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Thu 5 Feb 2015 02:42 PM

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Top 10 tips for dealing with bad managers

Author Mitch Vandell offers up tips for avoiding or dealing with managers that are making your work life a misery

Top 10 tips for dealing with bad managers
Vandells book, Bargepole Management, due out in March.

We all have, at one time or another, experienced managers we feel have been promoted beyond their capabilities. Whether our reticence is based on experience, gut feeling or plain fact, dealing with managers who aren't up to the job is something that we need to learn to deal with on occasions.

Author Mitch Vandell's new book 'Bargepole Management' is due out in shops across the region in March, and deals with a phenomenon he feels is growing across the region.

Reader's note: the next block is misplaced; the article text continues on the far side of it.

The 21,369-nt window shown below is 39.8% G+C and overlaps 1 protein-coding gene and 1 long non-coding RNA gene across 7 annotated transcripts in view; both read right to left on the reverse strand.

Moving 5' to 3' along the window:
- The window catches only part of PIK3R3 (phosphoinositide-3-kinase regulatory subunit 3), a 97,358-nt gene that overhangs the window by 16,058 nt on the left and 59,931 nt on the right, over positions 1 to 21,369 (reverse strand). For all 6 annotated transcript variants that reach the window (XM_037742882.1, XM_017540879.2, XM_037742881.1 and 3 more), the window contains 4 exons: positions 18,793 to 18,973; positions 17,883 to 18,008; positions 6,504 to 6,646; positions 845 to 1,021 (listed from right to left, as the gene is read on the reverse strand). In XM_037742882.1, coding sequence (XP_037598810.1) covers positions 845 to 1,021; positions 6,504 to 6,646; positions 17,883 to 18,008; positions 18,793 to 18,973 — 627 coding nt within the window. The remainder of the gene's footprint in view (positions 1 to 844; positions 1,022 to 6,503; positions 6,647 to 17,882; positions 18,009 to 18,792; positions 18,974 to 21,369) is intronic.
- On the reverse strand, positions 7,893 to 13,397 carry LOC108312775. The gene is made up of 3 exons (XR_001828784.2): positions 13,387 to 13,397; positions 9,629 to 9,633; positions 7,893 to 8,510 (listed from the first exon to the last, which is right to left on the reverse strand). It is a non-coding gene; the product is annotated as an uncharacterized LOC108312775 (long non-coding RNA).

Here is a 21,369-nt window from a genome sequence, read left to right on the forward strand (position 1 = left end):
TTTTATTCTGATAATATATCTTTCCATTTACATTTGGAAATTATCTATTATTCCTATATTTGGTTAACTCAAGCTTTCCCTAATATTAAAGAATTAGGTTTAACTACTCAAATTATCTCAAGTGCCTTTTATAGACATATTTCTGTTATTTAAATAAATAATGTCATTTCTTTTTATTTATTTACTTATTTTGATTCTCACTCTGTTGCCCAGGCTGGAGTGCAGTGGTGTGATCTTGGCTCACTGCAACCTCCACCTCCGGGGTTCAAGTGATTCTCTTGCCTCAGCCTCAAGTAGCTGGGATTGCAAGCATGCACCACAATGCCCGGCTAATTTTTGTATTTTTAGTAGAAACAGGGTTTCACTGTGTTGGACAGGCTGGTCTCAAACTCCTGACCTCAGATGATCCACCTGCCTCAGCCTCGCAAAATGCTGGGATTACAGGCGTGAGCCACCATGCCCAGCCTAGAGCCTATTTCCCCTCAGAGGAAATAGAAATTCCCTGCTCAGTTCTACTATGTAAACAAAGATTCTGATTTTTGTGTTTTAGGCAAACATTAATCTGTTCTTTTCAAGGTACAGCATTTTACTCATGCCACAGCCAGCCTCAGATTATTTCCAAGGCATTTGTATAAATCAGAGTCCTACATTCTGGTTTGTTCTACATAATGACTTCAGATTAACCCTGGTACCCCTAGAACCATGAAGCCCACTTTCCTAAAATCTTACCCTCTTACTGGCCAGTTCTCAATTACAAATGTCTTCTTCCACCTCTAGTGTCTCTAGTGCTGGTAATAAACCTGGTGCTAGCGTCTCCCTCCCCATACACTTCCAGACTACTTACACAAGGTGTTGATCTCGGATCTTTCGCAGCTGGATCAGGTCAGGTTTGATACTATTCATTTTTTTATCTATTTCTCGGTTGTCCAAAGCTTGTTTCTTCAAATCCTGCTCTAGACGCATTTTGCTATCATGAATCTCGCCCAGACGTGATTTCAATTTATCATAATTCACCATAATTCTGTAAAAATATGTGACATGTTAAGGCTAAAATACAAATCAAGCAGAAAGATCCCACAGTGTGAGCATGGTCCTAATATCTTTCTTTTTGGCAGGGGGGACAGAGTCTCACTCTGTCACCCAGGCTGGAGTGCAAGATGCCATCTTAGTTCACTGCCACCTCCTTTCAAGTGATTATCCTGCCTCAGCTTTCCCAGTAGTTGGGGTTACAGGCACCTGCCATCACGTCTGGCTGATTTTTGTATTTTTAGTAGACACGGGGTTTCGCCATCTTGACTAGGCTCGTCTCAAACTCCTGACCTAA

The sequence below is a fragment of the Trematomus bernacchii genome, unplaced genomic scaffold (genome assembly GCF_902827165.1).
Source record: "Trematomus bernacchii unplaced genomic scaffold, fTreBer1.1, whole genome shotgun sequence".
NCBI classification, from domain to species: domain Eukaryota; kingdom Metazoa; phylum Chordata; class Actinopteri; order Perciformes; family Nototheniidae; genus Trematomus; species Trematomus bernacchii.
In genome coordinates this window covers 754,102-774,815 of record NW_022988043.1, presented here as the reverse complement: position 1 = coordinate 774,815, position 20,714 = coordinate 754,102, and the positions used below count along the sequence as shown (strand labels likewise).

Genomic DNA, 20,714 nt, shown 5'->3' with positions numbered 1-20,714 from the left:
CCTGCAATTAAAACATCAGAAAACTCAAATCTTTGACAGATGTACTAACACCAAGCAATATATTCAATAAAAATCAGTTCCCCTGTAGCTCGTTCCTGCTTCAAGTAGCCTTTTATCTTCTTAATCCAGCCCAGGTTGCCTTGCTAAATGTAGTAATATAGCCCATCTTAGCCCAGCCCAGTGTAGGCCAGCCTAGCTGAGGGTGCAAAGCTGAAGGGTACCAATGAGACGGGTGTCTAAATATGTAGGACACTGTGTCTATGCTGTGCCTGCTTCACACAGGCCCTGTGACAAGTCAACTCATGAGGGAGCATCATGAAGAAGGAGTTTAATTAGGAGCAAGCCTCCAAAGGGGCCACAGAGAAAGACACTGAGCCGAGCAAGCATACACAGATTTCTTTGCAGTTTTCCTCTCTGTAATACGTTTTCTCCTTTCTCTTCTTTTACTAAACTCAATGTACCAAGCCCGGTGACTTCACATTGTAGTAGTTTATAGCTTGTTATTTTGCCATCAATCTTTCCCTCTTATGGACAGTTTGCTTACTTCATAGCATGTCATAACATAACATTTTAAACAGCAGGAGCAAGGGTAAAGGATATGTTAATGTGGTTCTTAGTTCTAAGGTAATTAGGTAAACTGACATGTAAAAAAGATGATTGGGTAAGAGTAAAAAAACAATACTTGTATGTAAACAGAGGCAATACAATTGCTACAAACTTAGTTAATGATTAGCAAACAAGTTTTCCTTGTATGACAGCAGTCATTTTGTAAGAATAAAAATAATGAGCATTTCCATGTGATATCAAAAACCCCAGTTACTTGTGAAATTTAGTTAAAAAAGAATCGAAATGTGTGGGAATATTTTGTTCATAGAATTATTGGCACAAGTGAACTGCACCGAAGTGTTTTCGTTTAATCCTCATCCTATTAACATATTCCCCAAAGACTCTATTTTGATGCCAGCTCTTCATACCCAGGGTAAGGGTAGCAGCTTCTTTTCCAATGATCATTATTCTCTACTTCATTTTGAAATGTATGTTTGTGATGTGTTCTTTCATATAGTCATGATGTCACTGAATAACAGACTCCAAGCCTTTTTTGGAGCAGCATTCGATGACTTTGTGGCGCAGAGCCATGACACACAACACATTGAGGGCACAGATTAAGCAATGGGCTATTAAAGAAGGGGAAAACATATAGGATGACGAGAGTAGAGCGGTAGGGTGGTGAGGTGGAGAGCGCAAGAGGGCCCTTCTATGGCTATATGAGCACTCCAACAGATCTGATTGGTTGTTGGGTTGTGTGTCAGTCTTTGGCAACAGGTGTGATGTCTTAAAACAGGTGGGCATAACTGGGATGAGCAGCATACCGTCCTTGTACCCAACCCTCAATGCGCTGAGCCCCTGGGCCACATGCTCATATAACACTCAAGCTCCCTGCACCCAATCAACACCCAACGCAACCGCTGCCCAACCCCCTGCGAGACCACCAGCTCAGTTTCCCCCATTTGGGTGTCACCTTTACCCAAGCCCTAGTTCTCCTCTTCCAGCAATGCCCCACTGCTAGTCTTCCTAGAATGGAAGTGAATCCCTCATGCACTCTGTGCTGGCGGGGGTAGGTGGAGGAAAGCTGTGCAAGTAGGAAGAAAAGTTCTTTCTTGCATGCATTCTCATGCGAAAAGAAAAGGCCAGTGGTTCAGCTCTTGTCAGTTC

“The way these individuals advance in corporate hierarchy beyond where their competence or skills should take them is rarely a coincidence,” Mitch Vandell says.

According to Vandell, achieving success in any large organisation has got little to do with one’s competence and a lot to do with one’s ability to package and sell themselves.

Vandell uses the metaphor of the bargepole — a long pole with a hook that is used to propel or guide boats in and out of a harbour — to signify the relationship between employees and their bosses.

He defines Bargepole Management as the art of motivating others to accept accountability and the consequences of failure while forfeiting the credit and rewards of their work to you.

“In short,” Mr Vandell says, “the theory of Bargepole Management is the recipe for the new American Dream: Minimal effort and skill for maximum reward and adoration.”